Karel Martens: counterprint

For our assignment on “Judging a Book By Its Cover”, I chose Karel Marten’s “counterprint”, a collection of Martens’ independent and non-commissioned graphic design work. The book intially jumped out to me for its simplicity, its lack of adornment, and the seemingly transparent nature of the cover (seen above). At first glance, it’s hard to tell if the cover has a very subtle print behind the typography, or if the cover is made of a semi-opaque material that starts to reveal the patterns inside the book.

Before going to the Design Library to experience the book in person, I did a little background research on Karel Martens, his design work, and this book in particular. Martens is a Dutch freelance graphic designer, who specialized in typography, but also spends time developing magazines, posters, and his “monoprints’ series. His book “counterprint” focuses on creating colorful prints out of found objects, to include wire, car parts, disks, metal scrap – just about any industrial refuse that could provide a flat surface to print with. Most often, Martens would be drawn to objects that seemed to reflect some kind of typographic value or geometric shape (when asked about his own work, he claims that he’s much more interested in numbers than in type).  These found objects are coated with a layer of ink, one color at a time, and lets the object rest on the paper for 24 hours. Its worth noting that this process does share qualities with the practice of color lithography, where limestone would be covered with ink and pressed onto paper. The next day, the object will be coated with a new ink color and pressed again. This method is inevitably slow, but exact; some prints could take days or weeks to finish, but the payoff comes in the form of incredibly precise layers of color forming gorgeous patterns. I feel that this book doesn’t necessarily mark the beginning or end of a new style, but rather catalogues a series of deeper explorations into an  area of graphic art we’ve been exposed to before- in this case, layered color printing- by an iconic designer.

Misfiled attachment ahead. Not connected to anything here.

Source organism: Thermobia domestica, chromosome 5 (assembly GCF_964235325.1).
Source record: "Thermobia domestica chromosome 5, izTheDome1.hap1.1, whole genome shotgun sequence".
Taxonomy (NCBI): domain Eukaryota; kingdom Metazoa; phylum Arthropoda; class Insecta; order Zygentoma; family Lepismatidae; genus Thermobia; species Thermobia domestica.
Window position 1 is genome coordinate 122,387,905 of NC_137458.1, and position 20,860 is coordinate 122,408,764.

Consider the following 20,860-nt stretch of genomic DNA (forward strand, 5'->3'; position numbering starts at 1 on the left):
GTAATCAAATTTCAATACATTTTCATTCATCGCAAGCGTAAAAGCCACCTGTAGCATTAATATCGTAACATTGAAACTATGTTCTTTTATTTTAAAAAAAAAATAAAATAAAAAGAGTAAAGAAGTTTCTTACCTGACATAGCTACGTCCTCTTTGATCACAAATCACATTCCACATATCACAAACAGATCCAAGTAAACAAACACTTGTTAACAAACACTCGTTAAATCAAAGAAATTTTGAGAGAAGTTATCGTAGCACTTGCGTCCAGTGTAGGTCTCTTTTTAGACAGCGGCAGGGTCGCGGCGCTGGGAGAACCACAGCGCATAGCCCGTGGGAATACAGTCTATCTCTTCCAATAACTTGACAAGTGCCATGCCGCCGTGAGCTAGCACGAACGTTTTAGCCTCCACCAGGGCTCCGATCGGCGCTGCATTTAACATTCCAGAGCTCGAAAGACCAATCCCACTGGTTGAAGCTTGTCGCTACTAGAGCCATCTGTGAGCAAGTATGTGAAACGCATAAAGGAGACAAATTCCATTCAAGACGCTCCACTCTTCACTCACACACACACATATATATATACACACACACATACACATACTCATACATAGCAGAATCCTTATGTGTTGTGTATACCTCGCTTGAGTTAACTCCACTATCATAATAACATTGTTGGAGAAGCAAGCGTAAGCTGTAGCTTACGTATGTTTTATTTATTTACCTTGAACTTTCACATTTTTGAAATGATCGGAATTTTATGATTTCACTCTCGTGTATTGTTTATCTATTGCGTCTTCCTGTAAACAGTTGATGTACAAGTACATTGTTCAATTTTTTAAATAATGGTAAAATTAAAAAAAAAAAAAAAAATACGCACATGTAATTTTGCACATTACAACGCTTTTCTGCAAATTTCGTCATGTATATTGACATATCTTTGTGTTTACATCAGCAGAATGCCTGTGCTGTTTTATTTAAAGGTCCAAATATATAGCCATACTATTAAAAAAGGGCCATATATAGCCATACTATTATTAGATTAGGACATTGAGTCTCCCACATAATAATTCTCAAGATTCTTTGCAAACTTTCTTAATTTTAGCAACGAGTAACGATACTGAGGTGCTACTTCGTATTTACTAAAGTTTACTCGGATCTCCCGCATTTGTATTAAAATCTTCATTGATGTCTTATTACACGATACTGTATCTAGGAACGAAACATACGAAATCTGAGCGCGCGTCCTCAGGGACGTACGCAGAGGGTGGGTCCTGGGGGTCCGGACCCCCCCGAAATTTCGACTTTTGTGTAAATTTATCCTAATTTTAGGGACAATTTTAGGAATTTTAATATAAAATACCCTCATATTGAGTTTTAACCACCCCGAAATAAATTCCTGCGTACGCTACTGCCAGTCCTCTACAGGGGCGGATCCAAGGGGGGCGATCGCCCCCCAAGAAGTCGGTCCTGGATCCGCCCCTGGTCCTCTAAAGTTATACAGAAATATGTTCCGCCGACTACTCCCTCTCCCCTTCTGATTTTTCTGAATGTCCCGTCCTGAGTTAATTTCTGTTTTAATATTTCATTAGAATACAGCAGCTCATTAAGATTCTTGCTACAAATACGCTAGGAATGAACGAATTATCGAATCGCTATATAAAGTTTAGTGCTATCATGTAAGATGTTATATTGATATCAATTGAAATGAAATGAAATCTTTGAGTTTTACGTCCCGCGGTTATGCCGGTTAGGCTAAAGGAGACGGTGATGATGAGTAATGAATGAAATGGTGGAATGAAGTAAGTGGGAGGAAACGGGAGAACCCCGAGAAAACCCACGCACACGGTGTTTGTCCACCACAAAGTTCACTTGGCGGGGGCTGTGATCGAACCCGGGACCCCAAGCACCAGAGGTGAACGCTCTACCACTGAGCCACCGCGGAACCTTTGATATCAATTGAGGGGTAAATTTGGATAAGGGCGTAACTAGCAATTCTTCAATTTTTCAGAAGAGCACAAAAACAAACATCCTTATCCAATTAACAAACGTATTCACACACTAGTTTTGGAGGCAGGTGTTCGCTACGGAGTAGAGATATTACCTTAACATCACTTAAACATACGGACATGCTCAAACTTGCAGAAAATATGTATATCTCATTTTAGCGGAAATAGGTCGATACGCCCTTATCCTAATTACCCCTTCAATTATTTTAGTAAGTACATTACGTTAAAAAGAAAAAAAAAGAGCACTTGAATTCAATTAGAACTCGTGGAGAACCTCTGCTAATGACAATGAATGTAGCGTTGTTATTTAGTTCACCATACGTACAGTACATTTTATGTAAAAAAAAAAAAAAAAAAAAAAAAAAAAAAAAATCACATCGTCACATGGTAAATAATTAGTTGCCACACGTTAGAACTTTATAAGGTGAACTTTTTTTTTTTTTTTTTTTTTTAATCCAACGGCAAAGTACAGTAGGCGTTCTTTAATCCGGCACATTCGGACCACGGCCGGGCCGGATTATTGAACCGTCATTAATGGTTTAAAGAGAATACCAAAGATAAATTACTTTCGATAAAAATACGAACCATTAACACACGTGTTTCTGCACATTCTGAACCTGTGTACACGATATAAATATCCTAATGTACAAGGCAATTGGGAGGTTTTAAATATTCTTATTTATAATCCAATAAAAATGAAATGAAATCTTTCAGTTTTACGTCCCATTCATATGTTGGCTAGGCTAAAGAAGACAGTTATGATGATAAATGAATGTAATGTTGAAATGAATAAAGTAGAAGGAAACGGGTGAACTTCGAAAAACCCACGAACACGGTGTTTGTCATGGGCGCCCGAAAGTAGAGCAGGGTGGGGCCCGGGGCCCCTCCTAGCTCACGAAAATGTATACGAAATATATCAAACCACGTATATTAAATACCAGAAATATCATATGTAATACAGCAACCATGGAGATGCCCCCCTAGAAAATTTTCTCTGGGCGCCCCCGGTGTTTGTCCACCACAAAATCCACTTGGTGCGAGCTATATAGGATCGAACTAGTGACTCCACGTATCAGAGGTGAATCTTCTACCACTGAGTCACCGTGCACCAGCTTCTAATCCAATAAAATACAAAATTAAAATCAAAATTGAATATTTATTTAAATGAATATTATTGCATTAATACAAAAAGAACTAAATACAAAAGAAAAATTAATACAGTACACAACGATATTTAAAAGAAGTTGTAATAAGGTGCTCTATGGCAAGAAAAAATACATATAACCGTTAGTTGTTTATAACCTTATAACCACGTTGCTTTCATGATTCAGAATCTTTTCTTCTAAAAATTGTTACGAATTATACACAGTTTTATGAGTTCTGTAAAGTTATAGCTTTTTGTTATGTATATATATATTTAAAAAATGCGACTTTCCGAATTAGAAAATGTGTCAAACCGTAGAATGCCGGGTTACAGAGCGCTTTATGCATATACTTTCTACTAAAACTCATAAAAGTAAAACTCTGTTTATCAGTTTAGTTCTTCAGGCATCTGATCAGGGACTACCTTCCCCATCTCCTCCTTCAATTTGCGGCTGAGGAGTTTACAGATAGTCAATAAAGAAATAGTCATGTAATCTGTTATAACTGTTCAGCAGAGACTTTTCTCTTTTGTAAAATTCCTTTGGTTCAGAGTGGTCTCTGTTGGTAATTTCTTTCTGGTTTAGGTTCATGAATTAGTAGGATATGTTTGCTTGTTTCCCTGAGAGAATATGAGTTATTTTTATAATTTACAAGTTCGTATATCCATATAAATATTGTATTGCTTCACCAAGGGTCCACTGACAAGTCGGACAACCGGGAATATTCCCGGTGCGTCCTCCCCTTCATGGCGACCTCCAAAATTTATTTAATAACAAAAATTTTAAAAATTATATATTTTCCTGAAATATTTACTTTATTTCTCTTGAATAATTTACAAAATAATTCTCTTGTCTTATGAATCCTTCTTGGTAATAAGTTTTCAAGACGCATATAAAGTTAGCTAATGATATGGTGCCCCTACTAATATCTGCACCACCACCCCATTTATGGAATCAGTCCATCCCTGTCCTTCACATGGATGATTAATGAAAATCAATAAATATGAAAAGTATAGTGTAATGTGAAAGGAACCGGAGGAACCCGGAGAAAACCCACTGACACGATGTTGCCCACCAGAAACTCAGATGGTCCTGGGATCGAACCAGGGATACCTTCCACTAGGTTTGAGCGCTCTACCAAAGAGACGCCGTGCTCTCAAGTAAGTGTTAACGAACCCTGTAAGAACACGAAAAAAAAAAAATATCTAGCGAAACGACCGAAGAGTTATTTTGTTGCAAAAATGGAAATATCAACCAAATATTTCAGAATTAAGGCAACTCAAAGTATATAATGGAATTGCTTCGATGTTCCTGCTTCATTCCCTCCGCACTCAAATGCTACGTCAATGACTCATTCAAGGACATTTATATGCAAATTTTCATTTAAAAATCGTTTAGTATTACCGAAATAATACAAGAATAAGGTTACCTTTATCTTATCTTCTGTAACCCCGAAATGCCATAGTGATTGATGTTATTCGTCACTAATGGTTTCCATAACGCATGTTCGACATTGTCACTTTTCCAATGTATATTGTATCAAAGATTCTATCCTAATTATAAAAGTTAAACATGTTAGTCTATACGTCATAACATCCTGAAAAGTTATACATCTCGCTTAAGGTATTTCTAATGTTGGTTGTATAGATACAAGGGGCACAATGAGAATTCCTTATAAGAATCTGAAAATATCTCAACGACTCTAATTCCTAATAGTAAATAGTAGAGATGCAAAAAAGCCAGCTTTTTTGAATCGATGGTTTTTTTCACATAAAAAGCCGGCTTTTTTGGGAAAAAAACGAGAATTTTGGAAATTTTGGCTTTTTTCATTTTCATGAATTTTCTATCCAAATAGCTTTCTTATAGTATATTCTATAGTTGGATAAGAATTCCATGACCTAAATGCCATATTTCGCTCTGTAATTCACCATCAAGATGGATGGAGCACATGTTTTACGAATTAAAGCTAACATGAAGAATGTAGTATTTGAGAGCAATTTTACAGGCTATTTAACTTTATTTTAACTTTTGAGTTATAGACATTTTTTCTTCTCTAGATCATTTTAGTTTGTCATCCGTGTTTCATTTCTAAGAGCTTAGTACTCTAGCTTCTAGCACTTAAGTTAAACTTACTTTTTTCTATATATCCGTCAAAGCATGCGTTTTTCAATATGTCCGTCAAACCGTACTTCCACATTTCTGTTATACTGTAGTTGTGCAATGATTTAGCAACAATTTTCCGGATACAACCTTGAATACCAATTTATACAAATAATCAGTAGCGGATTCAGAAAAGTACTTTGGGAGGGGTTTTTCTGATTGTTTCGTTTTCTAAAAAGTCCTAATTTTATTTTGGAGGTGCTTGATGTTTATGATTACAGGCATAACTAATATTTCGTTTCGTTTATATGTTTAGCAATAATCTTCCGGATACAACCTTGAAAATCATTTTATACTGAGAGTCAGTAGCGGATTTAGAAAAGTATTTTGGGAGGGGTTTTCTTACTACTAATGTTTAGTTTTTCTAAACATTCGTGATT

The piece seen above is one of a series of designs for Dutch telephone cards. Although these pieces were commissioned, this work closely reflects the style of his personal work in monoprints. In these pieces, every digit is layered over with multiple digits of other colors. Some are distinguishable – the red 5 and 4 near the center of the card jump out at the viewer immediately – but many are so layered with other digits and colors that you can’t make them out at all.

In my first encounter with a physical copy of “counterpoints” (as pictured above – I snapped a few photos of my favorite spreads), I was immediately struck by two things. The first was that the cover was not at all how I perceived it in digital photos – it was neither partially opaque nor did it have a faded print on the cover. The cover is a thin casing of white paper finished with a somewhat waxy or plastic-y coating, marked only with “Karel Martens | counterprint”. This copy in particular had a tear along the bottom edge of the cover, a sign of a well-traveled and thoroughly appreciated book. The second quality that surprised me was how small the book was. This is probably due to my own bias about “what an art book should feel like” ; my mind immediately jumps to the feeling of a heavy tome, hundreds of pages bound together between thick cardboard, bound in fabric or finished with gloss and a jacket. This, in comparison, felt much more utilitarian, almost like a magazine, or maybe an instruction manual, but with semi-thick matte paper rather than thin glossy pages.